My Aquascaping Journey-@Parisianscape

My name’s Quentin. I’m 29 years old. I live in Paris, France and this is my aquatic story.

I started keeping tropical fish at 12 or 13 like many of us did, with a community tank populated with guppies, xipho or red tailed black sharks. The setting of this 26 gallon (100 liter) tank –as the general harmony- was terrible. My mum wanted me to use those horrific ceramic bridges…and I wanted to please her. So I did. It was so ugly…

But from the moment I had fish, I knew it wasn’t only a child hobby but a real passion.

At the age of 16, I set up another aquarium –bigger this time at 53 gallons (200 liters) and I populated it with discus. This tank was something else. It wasn’t aquascaping yet but it was fully planted with an enormous red nymphaea. The tank was open with some of the plants growing out of it. My discus was also laying. That wasn’t bad for a 16 year old who only used his pocket money! It led to nothing but I was proud anyway.

I remember running contests with other passionate friends at the time. “Who was able to create ‘the most beautiful planted nano tank’ ?” was one of them, for example. Those guys were not fierce competitors and it was easy for me to win those “challenges”–I was living in the French countryside at this time. And even if I loved my discus tank, at the age of 19 I had to sell everything to move to Paris for my studies. It was heartbreaking, really.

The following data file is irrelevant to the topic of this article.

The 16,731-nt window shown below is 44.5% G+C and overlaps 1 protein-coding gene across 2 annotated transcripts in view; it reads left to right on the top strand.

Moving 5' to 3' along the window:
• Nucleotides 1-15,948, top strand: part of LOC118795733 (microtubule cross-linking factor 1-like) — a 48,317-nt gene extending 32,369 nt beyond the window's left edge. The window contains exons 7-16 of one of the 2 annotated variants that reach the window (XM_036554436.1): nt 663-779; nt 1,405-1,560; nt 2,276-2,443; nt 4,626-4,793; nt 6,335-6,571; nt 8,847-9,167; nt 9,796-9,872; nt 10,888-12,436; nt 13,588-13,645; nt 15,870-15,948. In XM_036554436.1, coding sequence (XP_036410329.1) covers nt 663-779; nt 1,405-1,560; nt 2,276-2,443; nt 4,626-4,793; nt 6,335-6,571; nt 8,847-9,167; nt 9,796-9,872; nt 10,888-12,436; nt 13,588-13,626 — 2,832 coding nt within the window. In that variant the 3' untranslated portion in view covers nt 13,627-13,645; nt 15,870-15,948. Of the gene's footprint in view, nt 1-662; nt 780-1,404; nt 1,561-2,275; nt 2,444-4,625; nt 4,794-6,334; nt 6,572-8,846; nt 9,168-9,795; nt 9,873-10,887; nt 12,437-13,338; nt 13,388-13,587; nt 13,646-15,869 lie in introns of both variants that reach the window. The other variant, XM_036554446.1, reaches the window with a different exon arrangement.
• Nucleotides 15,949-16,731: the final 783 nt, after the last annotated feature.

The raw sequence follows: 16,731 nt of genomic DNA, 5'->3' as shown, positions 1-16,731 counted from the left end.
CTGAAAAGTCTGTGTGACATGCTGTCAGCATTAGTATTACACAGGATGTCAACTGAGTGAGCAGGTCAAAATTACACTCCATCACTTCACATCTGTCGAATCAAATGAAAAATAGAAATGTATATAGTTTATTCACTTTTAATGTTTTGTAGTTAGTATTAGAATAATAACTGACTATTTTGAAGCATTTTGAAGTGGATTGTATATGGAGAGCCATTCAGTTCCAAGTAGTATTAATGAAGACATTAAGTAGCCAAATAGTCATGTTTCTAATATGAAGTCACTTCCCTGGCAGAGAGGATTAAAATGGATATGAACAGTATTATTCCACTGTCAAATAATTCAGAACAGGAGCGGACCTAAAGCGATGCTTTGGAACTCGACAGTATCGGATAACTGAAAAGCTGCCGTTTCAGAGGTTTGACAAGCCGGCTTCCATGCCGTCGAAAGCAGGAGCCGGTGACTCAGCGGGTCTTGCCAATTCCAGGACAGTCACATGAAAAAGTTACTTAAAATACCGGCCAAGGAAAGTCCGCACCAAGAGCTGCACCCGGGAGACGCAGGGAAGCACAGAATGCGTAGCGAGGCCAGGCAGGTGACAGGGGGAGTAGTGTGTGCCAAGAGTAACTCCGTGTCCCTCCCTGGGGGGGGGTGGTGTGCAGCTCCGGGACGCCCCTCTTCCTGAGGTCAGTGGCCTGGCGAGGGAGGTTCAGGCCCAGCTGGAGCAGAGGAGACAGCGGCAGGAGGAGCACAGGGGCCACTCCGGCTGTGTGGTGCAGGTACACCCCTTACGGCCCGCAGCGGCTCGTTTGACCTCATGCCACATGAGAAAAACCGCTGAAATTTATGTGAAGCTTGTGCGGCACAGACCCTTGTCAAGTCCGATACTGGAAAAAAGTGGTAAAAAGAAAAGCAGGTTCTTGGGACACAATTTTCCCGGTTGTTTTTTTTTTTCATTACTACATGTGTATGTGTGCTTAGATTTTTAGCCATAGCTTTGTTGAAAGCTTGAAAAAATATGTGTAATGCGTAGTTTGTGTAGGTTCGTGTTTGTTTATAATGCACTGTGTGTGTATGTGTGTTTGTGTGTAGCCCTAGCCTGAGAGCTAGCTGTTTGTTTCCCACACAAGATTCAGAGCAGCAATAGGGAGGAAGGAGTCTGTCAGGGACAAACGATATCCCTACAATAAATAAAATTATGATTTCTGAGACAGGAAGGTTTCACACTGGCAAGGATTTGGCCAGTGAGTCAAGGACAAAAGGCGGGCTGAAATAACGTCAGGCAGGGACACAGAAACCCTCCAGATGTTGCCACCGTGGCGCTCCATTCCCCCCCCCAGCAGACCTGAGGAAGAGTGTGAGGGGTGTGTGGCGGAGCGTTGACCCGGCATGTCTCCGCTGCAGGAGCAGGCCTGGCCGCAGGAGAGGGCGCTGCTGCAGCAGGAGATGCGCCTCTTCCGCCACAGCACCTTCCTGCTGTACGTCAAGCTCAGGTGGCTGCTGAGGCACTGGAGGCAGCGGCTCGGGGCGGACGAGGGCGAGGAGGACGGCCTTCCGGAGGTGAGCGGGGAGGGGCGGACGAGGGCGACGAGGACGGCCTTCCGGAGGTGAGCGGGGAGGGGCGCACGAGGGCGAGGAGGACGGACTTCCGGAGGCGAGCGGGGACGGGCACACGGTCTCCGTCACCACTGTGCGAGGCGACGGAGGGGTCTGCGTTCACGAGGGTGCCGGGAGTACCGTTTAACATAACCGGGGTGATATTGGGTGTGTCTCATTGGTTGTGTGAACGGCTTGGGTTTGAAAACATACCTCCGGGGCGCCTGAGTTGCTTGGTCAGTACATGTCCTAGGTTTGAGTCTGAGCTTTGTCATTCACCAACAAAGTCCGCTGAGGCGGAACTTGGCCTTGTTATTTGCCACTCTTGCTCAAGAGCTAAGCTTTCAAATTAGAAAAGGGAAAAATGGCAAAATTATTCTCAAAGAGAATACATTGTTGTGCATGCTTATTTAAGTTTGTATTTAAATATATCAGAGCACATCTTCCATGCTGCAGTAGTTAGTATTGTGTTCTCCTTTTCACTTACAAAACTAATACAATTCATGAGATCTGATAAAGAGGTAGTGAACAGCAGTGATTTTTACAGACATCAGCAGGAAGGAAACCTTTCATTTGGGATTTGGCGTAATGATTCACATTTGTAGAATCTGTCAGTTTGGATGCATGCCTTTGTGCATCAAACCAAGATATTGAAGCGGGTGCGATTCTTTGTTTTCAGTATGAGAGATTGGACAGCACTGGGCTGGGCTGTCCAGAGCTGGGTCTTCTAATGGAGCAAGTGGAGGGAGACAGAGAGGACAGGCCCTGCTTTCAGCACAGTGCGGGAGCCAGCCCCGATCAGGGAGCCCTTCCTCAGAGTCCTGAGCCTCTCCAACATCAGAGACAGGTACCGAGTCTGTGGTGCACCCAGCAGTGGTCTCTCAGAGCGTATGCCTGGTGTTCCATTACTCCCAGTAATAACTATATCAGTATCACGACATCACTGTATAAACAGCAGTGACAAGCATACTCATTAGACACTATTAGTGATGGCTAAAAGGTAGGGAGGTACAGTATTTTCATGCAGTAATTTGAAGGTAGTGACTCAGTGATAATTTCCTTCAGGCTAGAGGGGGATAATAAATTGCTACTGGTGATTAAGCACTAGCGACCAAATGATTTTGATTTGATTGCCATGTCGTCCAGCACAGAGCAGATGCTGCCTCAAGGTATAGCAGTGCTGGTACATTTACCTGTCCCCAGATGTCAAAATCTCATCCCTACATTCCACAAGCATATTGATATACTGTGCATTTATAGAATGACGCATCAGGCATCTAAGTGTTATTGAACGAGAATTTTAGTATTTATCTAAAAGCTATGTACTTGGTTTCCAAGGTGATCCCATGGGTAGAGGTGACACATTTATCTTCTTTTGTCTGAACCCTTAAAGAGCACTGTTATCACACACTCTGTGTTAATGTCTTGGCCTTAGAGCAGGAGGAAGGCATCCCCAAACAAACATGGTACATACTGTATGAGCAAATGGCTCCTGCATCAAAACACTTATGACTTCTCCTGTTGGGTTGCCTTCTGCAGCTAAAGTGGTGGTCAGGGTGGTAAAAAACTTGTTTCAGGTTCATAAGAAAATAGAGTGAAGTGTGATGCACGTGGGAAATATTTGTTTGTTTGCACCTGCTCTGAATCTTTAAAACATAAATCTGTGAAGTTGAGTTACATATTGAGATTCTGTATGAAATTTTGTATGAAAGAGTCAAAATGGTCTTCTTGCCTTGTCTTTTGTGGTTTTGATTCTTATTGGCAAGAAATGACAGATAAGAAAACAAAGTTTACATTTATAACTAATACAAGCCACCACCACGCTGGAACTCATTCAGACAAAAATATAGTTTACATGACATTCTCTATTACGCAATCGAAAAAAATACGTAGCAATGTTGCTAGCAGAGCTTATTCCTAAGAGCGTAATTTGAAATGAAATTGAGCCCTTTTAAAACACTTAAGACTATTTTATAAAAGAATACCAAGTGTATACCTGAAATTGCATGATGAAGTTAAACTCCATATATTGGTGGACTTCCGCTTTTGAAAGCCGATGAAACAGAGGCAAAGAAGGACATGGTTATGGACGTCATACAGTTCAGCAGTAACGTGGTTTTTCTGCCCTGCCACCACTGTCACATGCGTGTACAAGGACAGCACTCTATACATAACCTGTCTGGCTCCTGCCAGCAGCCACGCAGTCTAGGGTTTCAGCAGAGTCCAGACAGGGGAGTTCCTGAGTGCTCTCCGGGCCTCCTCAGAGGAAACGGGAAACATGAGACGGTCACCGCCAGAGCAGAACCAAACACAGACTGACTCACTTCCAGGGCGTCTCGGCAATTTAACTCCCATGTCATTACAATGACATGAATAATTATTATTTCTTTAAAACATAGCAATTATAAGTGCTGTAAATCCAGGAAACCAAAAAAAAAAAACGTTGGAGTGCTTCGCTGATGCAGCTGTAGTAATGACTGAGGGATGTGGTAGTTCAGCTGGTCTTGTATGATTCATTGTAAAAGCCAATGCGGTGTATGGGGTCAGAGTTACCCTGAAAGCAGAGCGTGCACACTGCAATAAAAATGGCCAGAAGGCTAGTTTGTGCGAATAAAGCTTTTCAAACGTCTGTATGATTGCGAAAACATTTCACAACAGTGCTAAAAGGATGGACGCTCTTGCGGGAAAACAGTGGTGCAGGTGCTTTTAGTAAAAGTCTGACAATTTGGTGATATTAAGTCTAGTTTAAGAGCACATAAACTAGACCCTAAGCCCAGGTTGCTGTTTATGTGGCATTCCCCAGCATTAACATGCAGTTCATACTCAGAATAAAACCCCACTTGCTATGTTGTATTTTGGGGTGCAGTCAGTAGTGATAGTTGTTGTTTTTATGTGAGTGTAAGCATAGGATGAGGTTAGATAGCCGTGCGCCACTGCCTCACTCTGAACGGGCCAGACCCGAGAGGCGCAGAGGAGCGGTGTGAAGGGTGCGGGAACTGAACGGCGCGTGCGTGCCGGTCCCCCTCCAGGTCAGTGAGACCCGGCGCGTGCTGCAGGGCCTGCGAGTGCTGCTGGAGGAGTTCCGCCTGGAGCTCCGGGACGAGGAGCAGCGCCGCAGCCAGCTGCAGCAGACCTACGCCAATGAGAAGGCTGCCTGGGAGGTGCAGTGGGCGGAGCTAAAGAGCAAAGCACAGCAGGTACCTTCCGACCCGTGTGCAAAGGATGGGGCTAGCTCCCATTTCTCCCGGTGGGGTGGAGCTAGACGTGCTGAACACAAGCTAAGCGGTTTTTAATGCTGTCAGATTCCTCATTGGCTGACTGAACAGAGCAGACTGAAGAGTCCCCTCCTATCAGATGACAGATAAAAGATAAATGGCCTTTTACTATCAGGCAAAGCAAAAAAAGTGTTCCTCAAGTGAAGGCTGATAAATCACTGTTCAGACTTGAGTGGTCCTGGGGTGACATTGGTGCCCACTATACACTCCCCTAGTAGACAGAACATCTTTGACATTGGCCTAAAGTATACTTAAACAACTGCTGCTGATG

That was ten years ago, today.

Time flew by. Several times I wanted to go back to aquarium but life is expensive in Paris and so are the flat rents. I just didn’t have the space to do something satisfying.

Finally, I met someone who was as crazy as me for aquariums. Seeing tanks again in someone else’s flat just pushed me to do it again. At the same time, I found a nano tank in the street. That was enough for me to start again! 

And this is how it all begins…one more time!

I really think Instagram has helped me a lot with my scapes. In the late 90’s it wasn’t that easy to have information and great examples of what scaping means and how to do things. Today, through social media, you can reach people easily. It’s a way to ask for advice and to learn from your mistakes.

I started asking questions to an influencer on instagram(at this time he was answering questions on his Story and I was lucky to get his opinion on my tank). Now I can tell my scape was bad! (Even if back then I thought it was great! haha!) It was a low tech tank but, like, really low tech! The lighting system I used wasn’t powerful enough to make the plants grow well. And I was using those CO2 kits with sugar jelly and yeast. Needless to say, it wasn’t a success!

That being said, that was the beginning of my IG account: @Parisianscape. You can find some remains of this scape scrolling down my feed. Careful: it’s not a masterpiece!

However, I’ve been lucky even though once I had a water leak in this tank. I say “lucky” because that was an opportunity to change this terribly mistaken scape into something much better!  So I went to my store, bought lava stones, Ada sand, JBL soil, and some plants. It was time for redemption!


The Cliff

During a water leak you don’t have a lot of time to react. And we all know that scaping requires time and good vibes. I was very stressed scaping my little cliff tank. But as in fairy tales, there’s a happy ending.